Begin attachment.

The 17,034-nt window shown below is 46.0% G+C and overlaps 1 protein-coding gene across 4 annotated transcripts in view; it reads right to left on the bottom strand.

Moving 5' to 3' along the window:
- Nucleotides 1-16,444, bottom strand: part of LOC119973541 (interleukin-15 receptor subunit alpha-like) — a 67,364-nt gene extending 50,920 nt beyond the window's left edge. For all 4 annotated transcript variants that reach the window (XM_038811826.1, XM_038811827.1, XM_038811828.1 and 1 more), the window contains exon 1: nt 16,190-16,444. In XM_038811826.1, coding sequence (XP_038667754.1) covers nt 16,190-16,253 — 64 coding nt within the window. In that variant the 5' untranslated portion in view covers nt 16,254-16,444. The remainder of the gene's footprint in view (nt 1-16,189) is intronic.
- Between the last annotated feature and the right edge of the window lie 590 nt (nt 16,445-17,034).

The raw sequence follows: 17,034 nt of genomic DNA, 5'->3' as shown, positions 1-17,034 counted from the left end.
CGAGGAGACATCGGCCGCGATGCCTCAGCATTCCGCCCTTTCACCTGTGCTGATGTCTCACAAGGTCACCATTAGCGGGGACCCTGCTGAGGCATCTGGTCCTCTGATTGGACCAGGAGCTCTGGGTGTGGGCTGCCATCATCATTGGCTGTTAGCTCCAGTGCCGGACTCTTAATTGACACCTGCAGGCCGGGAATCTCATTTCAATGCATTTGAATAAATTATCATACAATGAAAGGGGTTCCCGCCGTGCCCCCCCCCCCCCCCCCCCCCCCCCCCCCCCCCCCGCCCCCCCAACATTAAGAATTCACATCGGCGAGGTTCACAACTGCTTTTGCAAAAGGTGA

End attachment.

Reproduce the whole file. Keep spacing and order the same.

The 17,034-nt window shown below is 46.0% G+C and overlaps 1 protein-coding gene across 4 annotated transcripts in view; it reads right to left on the bottom strand.

Moving 5' to 3' along the window:
- Nucleotides 1-16,444, bottom strand: part of LOC119973541 (interleukin-15 receptor subunit alpha-like) — a 67,364-nt gene extending 50,920 nt beyond the window's left edge. For all 4 annotated transcript variants that reach the window (XM_038811826.1, XM_038811827.1, XM_038811828.1 and 1 more), the window contains exon 1: nt 16,190-16,444. In XM_038811826.1, coding sequence (XP_038667754.1) covers nt 16,190-16,253 — 64 coding nt within the window. In that variant the 5' untranslated portion in view covers nt 16,254-16,444. The remainder of the gene's footprint in view (nt 1-16,189) is intronic.
- Between the last annotated feature and the right edge of the window lie 590 nt (nt 16,445-17,034).

The raw sequence follows: 17,034 nt of genomic DNA, 5'->3' as shown, positions 1-17,034 counted from the left end.
CGAGGAGACATCGGCCGCGATGCCTCAGCATTCCGCCCTTTCACCTGTGCTGATGTCTCACAAGGTCACCATTAGCGGGGACCCTGCTGAGGCATCTGGTCCTCTGATTGGACCAGGAGCTCTGGGTGTGGGCTGCCATCATCATTGGCTGTTAGCTCCAGTGCCGGACTCTTAATTGACACCTGCAGGCCGGGAATCTCATTTCAATGCATTTGAATAAATTATCATACAATGAAAGGGGTTCCCGCCGTGCCCCCCCCCCCCCCCCCCCCCCCCCCCCCCCCCCCGCCCCCCCAACATTAAGAATTCACATCGGCGAGGTTCACAACTGCTTTTGCAAAAGGTGA